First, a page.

He stood across the hall, an unrecognizable figure among a sea of family. A hooded cloak shadowed his face until he leaned on a column near the servants’ entrance. Overhead torchlight revealed the man, barely out of boyhood. Soft light bronzed the planes of his face, easing the pain and sorrow he so obviously carried. Why someone so young amidst a joyous masquerade ball should be so sad, she knew well.
Because her heart bled, too. She was to be engaged to one she did not love.
Tonight, they celebrated.
Jule’s head snapped up. She glanced around the room, looking for the torchlight and the young man who looked impossibly like Rom Montgomery.
What had she been doing? Dreaming? And why did she have this overriding feeling of crossing a forbidden line? Like being with Montgomery was going to get her into trouble.
Because he was trouble.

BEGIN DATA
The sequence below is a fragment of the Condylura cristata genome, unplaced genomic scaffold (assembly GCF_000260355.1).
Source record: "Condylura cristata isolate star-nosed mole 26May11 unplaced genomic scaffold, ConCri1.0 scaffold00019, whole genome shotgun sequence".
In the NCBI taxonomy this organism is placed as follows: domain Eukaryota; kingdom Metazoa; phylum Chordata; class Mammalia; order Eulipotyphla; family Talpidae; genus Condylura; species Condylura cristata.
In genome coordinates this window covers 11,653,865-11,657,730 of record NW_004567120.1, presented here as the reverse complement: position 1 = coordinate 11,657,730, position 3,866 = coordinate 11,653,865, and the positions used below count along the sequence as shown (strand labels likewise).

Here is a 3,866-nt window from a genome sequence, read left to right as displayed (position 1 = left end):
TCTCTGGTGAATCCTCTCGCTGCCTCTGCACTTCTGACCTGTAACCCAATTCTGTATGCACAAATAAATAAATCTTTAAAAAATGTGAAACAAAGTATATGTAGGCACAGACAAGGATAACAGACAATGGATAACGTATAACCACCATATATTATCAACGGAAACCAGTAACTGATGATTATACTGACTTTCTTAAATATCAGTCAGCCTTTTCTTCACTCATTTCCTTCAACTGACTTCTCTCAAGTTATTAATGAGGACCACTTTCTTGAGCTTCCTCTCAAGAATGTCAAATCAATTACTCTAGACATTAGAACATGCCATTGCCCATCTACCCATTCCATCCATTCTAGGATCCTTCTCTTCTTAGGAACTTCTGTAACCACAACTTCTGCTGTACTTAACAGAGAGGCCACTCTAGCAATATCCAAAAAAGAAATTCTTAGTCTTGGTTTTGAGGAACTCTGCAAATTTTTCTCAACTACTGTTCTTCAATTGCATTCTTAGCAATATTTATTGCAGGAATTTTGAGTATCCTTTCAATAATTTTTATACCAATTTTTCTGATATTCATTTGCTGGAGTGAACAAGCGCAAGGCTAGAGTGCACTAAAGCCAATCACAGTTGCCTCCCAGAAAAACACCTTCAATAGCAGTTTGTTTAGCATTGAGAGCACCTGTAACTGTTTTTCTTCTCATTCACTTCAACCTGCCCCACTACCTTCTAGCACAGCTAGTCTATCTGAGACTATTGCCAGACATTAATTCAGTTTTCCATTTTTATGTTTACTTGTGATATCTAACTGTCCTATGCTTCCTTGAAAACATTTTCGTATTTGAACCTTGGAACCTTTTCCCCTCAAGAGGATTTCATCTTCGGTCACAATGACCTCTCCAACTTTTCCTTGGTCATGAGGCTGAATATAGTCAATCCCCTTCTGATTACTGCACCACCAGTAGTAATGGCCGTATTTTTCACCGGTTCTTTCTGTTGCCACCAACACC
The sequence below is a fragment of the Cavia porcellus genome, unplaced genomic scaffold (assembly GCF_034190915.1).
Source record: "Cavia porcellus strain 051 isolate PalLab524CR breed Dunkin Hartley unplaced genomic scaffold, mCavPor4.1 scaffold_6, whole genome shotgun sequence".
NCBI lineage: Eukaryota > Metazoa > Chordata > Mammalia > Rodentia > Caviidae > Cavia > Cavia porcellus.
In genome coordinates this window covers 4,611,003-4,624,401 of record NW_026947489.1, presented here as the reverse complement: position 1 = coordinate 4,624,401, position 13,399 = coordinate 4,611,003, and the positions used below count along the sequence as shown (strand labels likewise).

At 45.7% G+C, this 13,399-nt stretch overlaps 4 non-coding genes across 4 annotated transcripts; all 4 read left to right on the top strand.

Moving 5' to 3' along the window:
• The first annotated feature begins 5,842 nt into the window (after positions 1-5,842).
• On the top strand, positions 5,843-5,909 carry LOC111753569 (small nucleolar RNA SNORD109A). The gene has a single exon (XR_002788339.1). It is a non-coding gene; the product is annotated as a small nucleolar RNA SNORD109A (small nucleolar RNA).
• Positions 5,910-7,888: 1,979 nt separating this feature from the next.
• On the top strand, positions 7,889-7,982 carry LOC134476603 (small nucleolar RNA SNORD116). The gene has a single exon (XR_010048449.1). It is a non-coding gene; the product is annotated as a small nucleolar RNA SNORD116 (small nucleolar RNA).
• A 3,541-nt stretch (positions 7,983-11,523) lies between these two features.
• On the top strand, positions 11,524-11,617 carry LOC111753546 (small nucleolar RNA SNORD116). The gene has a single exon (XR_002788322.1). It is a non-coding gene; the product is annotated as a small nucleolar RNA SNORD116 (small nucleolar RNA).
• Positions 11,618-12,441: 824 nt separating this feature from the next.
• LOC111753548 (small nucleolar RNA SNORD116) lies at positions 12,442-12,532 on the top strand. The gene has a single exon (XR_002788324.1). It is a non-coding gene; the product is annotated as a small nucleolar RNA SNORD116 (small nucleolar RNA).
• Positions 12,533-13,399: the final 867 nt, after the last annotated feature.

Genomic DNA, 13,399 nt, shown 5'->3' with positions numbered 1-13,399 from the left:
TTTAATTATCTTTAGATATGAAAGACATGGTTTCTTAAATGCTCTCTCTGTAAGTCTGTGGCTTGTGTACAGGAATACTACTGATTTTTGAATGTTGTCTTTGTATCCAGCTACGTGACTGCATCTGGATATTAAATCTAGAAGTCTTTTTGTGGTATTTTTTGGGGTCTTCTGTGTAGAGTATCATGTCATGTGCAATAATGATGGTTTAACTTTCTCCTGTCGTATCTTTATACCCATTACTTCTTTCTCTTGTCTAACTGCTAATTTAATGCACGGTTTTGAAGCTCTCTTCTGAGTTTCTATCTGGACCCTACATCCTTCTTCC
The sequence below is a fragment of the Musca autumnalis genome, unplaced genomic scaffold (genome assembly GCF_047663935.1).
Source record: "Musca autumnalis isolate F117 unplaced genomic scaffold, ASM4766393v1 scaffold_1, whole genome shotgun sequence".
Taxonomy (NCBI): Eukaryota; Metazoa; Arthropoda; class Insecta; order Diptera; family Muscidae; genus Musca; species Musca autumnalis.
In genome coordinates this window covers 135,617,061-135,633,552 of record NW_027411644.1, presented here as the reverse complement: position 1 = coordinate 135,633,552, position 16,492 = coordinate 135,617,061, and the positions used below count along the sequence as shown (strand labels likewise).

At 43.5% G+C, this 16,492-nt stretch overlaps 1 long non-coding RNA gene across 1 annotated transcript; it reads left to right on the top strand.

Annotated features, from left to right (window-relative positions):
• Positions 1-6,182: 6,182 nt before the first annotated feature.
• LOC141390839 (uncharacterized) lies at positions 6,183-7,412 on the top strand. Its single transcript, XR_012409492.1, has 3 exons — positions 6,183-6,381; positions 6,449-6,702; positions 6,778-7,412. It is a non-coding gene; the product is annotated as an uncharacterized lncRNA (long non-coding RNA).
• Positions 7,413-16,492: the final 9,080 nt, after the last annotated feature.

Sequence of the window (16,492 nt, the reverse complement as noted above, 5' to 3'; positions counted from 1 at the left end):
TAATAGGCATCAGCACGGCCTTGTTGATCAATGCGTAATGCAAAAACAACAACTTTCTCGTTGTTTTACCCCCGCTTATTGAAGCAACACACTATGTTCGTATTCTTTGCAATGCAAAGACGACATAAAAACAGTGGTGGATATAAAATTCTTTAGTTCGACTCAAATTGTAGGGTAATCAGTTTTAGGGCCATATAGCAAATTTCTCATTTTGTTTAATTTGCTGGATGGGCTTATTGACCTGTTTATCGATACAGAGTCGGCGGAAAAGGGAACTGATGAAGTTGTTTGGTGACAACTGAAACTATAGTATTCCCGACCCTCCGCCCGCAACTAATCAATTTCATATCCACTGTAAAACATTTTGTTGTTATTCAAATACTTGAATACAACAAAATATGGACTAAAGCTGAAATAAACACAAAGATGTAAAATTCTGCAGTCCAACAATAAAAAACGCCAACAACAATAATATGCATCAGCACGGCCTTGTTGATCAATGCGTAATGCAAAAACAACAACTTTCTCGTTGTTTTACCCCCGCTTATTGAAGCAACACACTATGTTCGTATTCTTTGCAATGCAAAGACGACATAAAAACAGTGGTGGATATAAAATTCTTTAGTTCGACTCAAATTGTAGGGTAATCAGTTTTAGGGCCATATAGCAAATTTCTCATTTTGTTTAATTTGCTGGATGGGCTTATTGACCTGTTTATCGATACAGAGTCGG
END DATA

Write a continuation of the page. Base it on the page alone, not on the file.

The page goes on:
“Yes?” She responded, feigning attention.
Montgomery had crossed to her side, the photos forgotten for the moment. Concern furrowed his brows. Warm. He was so damn warm. It would feel right falling into his arms.
What the hell is wrong with me?
“Sure. Just chilled from the rain.” What else could she say? Yeah, I just had this weird flashback to a memory I don’t own, but no worries, I’m not crazy.
Except, maybe she was crazy.
Refusing to lose her momentum in pursuit of answers, she said, “I take it you have seen the sword in the painting before?”
He studied her silently for several seconds and Jule prayed he wouldn’t escort her out. The moment was awkward and she resisted the urge to squirm and shuffle her feet. The intensity of his perusal made her nervous—and dammit, kind of excited?